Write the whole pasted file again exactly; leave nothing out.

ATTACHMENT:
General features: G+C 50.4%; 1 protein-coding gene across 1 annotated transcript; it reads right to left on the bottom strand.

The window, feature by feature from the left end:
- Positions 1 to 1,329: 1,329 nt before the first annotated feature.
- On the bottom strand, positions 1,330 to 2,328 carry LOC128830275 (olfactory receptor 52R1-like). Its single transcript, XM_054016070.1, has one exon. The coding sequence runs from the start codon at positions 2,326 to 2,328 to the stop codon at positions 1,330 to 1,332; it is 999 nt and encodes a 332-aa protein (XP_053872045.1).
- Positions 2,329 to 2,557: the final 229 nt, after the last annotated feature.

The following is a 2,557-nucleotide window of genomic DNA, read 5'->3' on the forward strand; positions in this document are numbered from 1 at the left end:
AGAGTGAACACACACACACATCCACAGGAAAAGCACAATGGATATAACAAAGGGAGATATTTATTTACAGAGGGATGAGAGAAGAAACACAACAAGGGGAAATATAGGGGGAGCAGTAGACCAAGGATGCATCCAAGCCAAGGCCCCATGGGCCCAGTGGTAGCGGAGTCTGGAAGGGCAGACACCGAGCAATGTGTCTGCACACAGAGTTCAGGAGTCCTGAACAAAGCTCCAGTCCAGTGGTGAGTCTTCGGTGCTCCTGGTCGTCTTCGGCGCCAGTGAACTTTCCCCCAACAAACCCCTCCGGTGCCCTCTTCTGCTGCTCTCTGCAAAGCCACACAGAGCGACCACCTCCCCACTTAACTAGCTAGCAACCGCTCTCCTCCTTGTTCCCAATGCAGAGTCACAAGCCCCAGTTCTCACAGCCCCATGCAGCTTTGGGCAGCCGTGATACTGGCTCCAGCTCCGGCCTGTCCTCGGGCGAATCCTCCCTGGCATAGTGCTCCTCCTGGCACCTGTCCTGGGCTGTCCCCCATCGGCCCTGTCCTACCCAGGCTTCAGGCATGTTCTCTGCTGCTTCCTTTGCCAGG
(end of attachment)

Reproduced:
General features: G+C 50.4%; 1 protein-coding gene across 1 annotated transcript; it reads right to left on the bottom strand.

The window, feature by feature from the left end:
- Positions 1 to 1,329: 1,329 nt before the first annotated feature.
- On the bottom strand, positions 1,330 to 2,328 carry LOC128830275 (olfactory receptor 52R1-like). Its single transcript, XM_054016070.1, has one exon. The coding sequence runs from the start codon at positions 2,326 to 2,328 to the stop codon at positions 1,330 to 1,332; it is 999 nt and encodes a 332-aa protein (XP_053872045.1).
- Positions 2,329 to 2,557: the final 229 nt, after the last annotated feature.

The following is a 2,557-nucleotide window of genomic DNA, read 5'->3' on the forward strand; positions in this document are numbered from 1 at the left end:
AGAGTGAACACACACACACATCCACAGGAAAAGCACAATGGATATAACAAAGGGAGATATTTATTTACAGAGGGATGAGAGAAGAAACACAACAAGGGGAAATATAGGGGGAGCAGTAGACCAAGGATGCATCCAAGCCAAGGCCCCATGGGCCCAGTGGTAGCGGAGTCTGGAAGGGCAGACACCGAGCAATGTGTCTGCACACAGAGTTCAGGAGTCCTGAACAAAGCTCCAGTCCAGTGGTGAGTCTTCGGTGCTCCTGGTCGTCTTCGGCGCCAGTGAACTTTCCCCCAACAAACCCCTCCGGTGCCCTCTTCTGCTGCTCTCTGCAAAGCCACACAGAGCGACCACCTCCCCACTTAACTAGCTAGCAACCGCTCTCCTCCTTGTTCCCAATGCAGAGTCACAAGCCCCAGTTCTCACAGCCCCATGCAGCTTTGGGCAGCCGTGATACTGGCTCCAGCTCCGGCCTGTCCTCGGGCGAATCCTCCCTGGCATAGTGCTCCTCCTGGCACCTGTCCTGGGCTGTCCCCCATCGGCCCTGTCCTACCCAGGCTTCAGGCATGTTCTCTGCTGCTTCCTTTGCCAGG